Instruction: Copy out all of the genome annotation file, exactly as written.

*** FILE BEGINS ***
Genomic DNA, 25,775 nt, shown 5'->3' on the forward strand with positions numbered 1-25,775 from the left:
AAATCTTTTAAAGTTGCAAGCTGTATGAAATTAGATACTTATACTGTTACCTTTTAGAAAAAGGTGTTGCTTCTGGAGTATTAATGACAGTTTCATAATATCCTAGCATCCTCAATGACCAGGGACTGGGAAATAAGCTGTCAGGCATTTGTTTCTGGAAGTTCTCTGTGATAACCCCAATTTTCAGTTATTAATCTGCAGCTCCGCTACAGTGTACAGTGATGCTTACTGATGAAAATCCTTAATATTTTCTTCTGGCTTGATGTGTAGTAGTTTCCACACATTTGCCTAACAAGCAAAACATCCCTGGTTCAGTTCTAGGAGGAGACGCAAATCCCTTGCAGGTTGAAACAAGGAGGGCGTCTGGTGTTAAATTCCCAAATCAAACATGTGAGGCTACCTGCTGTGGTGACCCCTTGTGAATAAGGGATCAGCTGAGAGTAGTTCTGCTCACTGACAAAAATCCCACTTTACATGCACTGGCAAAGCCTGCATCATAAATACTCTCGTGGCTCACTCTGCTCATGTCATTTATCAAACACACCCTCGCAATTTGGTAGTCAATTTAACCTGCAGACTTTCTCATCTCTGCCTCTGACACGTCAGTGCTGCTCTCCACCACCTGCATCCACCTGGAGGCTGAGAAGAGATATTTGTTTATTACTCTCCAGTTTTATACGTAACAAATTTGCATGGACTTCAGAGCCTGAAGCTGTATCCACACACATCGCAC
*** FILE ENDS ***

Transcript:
Genomic DNA, 25,775 nt, shown 5'->3' on the forward strand with positions numbered 1-25,775 from the left:
AAATCTTTTAAAGTTGCAAGCTGTATGAAATTAGATACTTATACTGTTACCTTTTAGAAAAAGGTGTTGCTTCTGGAGTATTAATGACAGTTTCATAATATCCTAGCATCCTCAATGACCAGGGACTGGGAAATAAGCTGTCAGGCATTTGTTTCTGGAAGTTCTCTGTGATAACCCCAATTTTCAGTTATTAATCTGCAGCTCCGCTACAGTGTACAGTGATGCTTACTGATGAAAATCCTTAATATTTTCTTCTGGCTTGATGTGTAGTAGTTTCCACACATTTGCCTAACAAGCAAAACATCCCTGGTTCAGTTCTAGGAGGAGACGCAAATCCCTTGCAGGTTGAAACAAGGAGGGCGTCTGGTGTTAAATTCCCAAATCAAACATGTGAGGCTACCTGCTGTGGTGACCCCTTGTGAATAAGGGATCAGCTGAGAGTAGTTCTGCTCACTGACAAAAATCCCACTTTACATGCACTGGCAAAGCCTGCATCATAAATACTCTCGTGGCTCACTCTGCTCATGTCATTTATCAAACACACCCTCGCAATTTGGTAGTCAATTTAACCTGCAGACTTTCTCATCTCTGCCTCTGACACGTCAGTGCTGCTCTCCACCACCTGCATCCACCTGGAGGCTGAGAAGAGATATTTGTTTATTACTCTCCAGTTTTATACGTAACAAATTTGCATGGACTTCAGAGCCTGAAGCTGTATCCACACACATCGCAC